President Barack Obama and Secretary of State John Kerry have successfully maneuvered us into a position where Syria and its strongest ally, Russia, have exclusive rights to determine how, what, where and when to deal with the chemical weapons that (a) Putin said there was no proof Assad ever used, and (b) Assad denies he has ever had.
This, in Washington, is seen by many as a victory for Obama.
But, on the 12th anniversary of the September 11, 2001 attacks on the United States, is a bitter pill for many Americans to have to swallow.
As one of the relatively few people reading this today to have spent any considerable amount of time in a war zone (even if I spent most of it cowering behind actual war fighters), I am not in favor of going to war just because the President said something dumb (“red line”) or the Secretary of State said something even dumber (“incredibly small”) .
I am also not in favor of going to war because the Secretary of Defense told a Congressional Committee that that U.S. had to continue to threaten to go to war against Syria to pressure Assad to accept international controls (supervised by Russia) over its chemical weapons stockpile (that Assad now admits to having).
Shorthand: We may have to go to war to avoid going to war.
That is strangely reminiscent of the infamous quote about B?n Tre, Vietnam in 1968 attributed to an unnamed US Army Major by the AP’s Peter Arnett: “It became necessary to destroy the town to save it.”
Maybe it’s a Pentagon thing.
While all that’s going on public support for the President’s, the Secretary of State’s and the Defense Secretary’s position on Syria continues to erode.
While it is extremely dangerous to demand that foreign policy be conducted on the basis of public opinion polls, it is telling that since the Administration went all in on its PR effort to sell this war, overwhelming majorities are opposed for example:
CBS – 33-56
CNN – 39-59
Pew – 28-63
Gallup – 36-51
A list of a dozen polls is available from RealClearPolitics.com.
What this means to the Congress is simple: With the Russian gambit, there is no reason to vote on a resolution giving the President support for attacking Syria – at least not now.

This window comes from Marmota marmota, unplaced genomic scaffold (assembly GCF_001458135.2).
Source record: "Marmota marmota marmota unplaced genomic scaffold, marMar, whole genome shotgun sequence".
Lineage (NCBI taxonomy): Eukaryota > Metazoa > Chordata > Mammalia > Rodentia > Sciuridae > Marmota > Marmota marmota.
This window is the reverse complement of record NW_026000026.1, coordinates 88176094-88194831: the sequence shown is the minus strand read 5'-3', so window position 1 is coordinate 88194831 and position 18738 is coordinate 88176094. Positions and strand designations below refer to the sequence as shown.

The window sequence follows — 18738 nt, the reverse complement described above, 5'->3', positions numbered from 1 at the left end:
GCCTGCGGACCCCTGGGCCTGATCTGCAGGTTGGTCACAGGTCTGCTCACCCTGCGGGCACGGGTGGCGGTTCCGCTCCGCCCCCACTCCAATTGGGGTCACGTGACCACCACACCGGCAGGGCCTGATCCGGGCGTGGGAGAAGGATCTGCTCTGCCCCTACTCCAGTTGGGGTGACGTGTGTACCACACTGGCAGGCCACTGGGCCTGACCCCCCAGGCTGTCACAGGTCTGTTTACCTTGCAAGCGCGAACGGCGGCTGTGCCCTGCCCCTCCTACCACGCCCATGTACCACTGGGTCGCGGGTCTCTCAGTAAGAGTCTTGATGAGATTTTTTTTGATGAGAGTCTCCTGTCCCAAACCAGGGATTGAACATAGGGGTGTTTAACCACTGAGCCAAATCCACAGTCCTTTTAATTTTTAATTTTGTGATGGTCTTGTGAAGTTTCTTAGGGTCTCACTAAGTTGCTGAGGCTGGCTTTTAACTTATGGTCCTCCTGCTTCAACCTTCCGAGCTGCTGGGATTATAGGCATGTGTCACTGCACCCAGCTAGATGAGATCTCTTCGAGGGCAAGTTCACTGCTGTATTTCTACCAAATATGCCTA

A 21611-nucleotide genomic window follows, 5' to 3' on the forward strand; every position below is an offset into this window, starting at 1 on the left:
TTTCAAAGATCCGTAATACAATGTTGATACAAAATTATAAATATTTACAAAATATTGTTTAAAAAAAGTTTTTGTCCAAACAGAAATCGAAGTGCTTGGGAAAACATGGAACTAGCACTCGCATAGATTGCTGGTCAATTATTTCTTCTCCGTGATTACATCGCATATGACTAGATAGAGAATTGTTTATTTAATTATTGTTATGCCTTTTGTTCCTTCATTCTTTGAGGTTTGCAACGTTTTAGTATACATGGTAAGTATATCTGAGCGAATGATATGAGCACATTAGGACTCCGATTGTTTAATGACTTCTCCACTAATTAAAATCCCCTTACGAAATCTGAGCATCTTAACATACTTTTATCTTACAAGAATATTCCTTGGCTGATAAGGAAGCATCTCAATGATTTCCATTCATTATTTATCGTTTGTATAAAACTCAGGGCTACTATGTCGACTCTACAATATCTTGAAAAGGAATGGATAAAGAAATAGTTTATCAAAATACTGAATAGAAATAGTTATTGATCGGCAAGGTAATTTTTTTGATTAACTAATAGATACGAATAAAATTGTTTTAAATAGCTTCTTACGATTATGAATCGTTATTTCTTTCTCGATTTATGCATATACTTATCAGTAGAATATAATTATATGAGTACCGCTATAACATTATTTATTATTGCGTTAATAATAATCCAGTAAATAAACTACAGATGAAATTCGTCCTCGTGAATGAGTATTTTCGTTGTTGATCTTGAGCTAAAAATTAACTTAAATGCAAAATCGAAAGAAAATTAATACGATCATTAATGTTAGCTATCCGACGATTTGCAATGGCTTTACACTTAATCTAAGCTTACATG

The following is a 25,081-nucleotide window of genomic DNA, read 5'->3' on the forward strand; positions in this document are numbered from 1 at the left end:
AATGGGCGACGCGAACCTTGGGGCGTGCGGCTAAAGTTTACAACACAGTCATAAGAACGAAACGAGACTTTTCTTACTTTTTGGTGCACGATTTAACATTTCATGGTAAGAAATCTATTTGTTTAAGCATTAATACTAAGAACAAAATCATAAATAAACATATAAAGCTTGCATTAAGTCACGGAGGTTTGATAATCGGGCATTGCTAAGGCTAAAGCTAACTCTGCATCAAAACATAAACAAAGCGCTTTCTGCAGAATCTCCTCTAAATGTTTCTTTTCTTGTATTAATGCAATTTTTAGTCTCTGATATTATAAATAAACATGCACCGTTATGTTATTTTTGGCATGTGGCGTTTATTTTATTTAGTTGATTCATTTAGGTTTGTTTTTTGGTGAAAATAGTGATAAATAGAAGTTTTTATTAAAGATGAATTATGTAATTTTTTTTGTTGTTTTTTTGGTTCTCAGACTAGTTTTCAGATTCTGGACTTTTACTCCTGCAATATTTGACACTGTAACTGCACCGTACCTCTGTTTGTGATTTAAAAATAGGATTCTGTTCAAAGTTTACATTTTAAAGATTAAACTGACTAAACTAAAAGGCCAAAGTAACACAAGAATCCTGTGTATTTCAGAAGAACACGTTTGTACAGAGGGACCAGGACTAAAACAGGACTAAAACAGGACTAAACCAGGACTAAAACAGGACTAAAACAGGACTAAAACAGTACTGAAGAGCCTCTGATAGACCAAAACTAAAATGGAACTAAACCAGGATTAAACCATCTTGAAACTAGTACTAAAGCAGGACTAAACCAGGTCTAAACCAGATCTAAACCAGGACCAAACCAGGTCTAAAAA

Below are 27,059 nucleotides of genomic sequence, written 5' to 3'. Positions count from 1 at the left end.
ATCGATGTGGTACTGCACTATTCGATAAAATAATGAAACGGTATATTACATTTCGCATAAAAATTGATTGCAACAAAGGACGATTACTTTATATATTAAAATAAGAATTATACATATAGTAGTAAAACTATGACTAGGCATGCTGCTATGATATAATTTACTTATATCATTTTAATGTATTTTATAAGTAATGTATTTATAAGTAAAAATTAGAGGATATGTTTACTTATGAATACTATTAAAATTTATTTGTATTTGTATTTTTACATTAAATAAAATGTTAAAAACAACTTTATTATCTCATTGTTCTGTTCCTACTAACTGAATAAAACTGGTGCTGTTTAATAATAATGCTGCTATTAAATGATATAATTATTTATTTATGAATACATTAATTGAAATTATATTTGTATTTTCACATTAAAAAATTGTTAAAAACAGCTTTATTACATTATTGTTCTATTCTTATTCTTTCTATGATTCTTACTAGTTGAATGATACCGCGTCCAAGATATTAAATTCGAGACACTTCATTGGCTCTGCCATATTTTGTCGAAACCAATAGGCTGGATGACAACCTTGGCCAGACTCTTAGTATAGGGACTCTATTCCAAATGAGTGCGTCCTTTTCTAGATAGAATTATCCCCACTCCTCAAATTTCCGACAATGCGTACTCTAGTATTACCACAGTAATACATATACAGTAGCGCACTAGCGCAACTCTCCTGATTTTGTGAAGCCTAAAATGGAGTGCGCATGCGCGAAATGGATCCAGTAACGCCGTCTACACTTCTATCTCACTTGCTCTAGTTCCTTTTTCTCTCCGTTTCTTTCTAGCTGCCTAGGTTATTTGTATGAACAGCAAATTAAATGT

So like the budget deficit, the debt limit, an energy policy, a farm bill, and all the other unfinished and/or unfunded activities of the United States government, the Congress can kick Syria down the dune.
This gives Congress its favorite option: Doing nothing.
But, that takes us away from the principal issue surrounding this adventure: President Obama’s non/mal/mis handling of foreign policy in general and the Arab world in particular.
When he assumed the office of President, Mr. Obama obviously believed that foreign leaders would be thrilled to deal with a sophisticated man such as himself after having to put up with the bluster of George W. Bush.
He went to Cairo and made a speech saying he was introducing a new era in the way the U.S. dealt with the rest of the world; an era that treated every nation as a trusted equal. Shortly thereafter Mr. Obama talked about a “re-set” in the way the U.S. dealt with Russia.
He even made it clear to the former President Dmitry Medvedev that following his re-election campaign Obama would have “more flexibility” in dealing with U.S.-Russian issues.
Mr. Obama, like so many others before him – and, alas, so many to follow – thought getting to the Oval Office was the tough part. It is only after sitting in it for any length of time they realize that running for a high position is far easier than serving in it.
Through a series of missteps and missed opportunities, the Arab Spring has wound down to leave North Africa and the Middle East just about where it was prior to the uprisings.
Egypt is under the control of a military Junta, and Syria’s citizens are trapped in a dreadful civil war that has cost upwards of 100,000 lives and a displacement of more than two million people.
Now, however, it appears President Obama has, by virtue of being out-maneuvered by Vladimir Putin, decided to enter into his most dangerous game yet:
NOTE: This was written on Tuesday afternoon – about six hours before President Obama’s scheduled speech on Syria.